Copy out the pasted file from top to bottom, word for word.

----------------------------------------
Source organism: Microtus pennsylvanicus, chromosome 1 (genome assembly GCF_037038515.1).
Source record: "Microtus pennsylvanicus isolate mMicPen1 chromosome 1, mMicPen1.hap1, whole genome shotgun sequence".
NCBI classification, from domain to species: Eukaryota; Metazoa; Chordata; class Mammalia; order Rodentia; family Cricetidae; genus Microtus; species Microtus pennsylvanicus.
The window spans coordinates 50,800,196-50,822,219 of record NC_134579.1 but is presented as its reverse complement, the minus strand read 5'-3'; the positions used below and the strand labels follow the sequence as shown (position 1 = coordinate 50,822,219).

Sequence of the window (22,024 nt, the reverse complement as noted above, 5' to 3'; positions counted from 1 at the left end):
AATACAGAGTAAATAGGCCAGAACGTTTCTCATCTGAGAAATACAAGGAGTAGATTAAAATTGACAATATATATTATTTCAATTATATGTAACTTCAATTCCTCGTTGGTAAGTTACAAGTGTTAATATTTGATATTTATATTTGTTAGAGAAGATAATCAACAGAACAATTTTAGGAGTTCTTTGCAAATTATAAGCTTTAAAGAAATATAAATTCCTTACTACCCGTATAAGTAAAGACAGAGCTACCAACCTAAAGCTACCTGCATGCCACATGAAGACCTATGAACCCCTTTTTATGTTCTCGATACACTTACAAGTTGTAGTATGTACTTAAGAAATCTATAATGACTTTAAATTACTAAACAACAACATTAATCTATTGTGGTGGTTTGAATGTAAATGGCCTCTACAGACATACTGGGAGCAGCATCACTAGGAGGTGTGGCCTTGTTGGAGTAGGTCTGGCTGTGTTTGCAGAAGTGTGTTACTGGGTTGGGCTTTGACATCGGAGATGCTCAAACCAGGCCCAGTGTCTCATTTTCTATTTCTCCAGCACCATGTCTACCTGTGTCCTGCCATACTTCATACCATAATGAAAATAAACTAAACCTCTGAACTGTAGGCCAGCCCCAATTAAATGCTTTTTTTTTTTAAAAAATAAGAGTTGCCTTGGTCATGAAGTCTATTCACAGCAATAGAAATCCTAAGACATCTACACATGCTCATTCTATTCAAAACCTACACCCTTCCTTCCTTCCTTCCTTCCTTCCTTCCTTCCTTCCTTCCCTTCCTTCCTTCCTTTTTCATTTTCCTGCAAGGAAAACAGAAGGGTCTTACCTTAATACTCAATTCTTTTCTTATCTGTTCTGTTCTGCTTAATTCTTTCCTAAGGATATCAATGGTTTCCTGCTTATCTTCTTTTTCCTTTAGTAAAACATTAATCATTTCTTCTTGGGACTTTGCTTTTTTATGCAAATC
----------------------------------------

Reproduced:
Source organism: Microtus pennsylvanicus, chromosome 1 (genome assembly GCF_037038515.1).
Source record: "Microtus pennsylvanicus isolate mMicPen1 chromosome 1, mMicPen1.hap1, whole genome shotgun sequence".
NCBI classification, from domain to species: Eukaryota; Metazoa; Chordata; class Mammalia; order Rodentia; family Cricetidae; genus Microtus; species Microtus pennsylvanicus.
The window spans coordinates 50,800,196-50,822,219 of record NC_134579.1 but is presented as its reverse complement, the minus strand read 5'-3'; the positions used below and the strand labels follow the sequence as shown (position 1 = coordinate 50,822,219).

Sequence of the window (22,024 nt, the reverse complement as noted above, 5' to 3'; positions counted from 1 at the left end):
AATACAGAGTAAATAGGCCAGAACGTTTCTCATCTGAGAAATACAAGGAGTAGATTAAAATTGACAATATATATTATTTCAATTATATGTAACTTCAATTCCTCGTTGGTAAGTTACAAGTGTTAATATTTGATATTTATATTTGTTAGAGAAGATAATCAACAGAACAATTTTAGGAGTTCTTTGCAAATTATAAGCTTTAAAGAAATATAAATTCCTTACTACCCGTATAAGTAAAGACAGAGCTACCAACCTAAAGCTACCTGCATGCCACATGAAGACCTATGAACCCCTTTTTATGTTCTCGATACACTTACAAGTTGTAGTATGTACTTAAGAAATCTATAATGACTTTAAATTACTAAACAACAACATTAATCTATTGTGGTGGTTTGAATGTAAATGGCCTCTACAGACATACTGGGAGCAGCATCACTAGGAGGTGTGGCCTTGTTGGAGTAGGTCTGGCTGTGTTTGCAGAAGTGTGTTACTGGGTTGGGCTTTGACATCGGAGATGCTCAAACCAGGCCCAGTGTCTCATTTTCTATTTCTCCAGCACCATGTCTACCTGTGTCCTGCCATACTTCATACCATAATGAAAATAAACTAAACCTCTGAACTGTAGGCCAGCCCCAATTAAATGCTTTTTTTTTTTAAAAAATAAGAGTTGCCTTGGTCATGAAGTCTATTCACAGCAATAGAAATCCTAAGACATCTACACATGCTCATTCTATTCAAAACCTACACCCTTCCTTCCTTCCTTCCTTCCTTCCTTCCTTCCTTCCTTCCCTTCCTTCCTTCCTTTTTCATTTTCCTGCAAGGAAAACAGAAGGGTCTTACCTTAATACTCAATTCTTTTCTTATCTGTTCTGTTCTGCTTAATTCTTTCCTAAGGATATCAATGGTTTCCTGCTTATCTTCTTTTTCCTTTAGTAAAACATTAATCATTTCTTCTTGGGACTTTGCTTTTTTATGCAAATC